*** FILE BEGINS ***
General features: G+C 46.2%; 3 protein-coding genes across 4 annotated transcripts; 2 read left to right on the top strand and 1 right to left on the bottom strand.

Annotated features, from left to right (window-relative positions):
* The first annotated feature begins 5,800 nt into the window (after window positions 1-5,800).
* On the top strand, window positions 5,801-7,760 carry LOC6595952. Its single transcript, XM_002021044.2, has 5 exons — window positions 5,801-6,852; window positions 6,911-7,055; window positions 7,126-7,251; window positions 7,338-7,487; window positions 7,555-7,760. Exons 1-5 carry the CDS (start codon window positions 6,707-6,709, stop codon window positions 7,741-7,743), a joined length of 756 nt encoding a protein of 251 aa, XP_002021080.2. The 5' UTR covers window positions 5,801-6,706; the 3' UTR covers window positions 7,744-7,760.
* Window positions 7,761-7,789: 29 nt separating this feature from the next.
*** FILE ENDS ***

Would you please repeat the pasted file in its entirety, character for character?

General features: G+C 46.2%; 3 protein-coding genes across 4 annotated transcripts; 2 read left to right on the top strand and 1 right to left on the bottom strand.

Annotated features, from left to right (window-relative positions):
* The first annotated feature begins 5,800 nt into the window (after window positions 1-5,800).
* On the top strand, window positions 5,801-7,760 carry LOC6595952. Its single transcript, XM_002021044.2, has 5 exons — window positions 5,801-6,852; window positions 6,911-7,055; window positions 7,126-7,251; window positions 7,338-7,487; window positions 7,555-7,760. Exons 1-5 carry the CDS (start codon window positions 6,707-6,709, stop codon window positions 7,741-7,743), a joined length of 756 nt encoding a protein of 251 aa, XP_002021080.2. The 5' UTR covers window positions 5,801-6,706; the 3' UTR covers window positions 7,744-7,760.
* Window positions 7,761-7,789: 29 nt separating this feature from the next.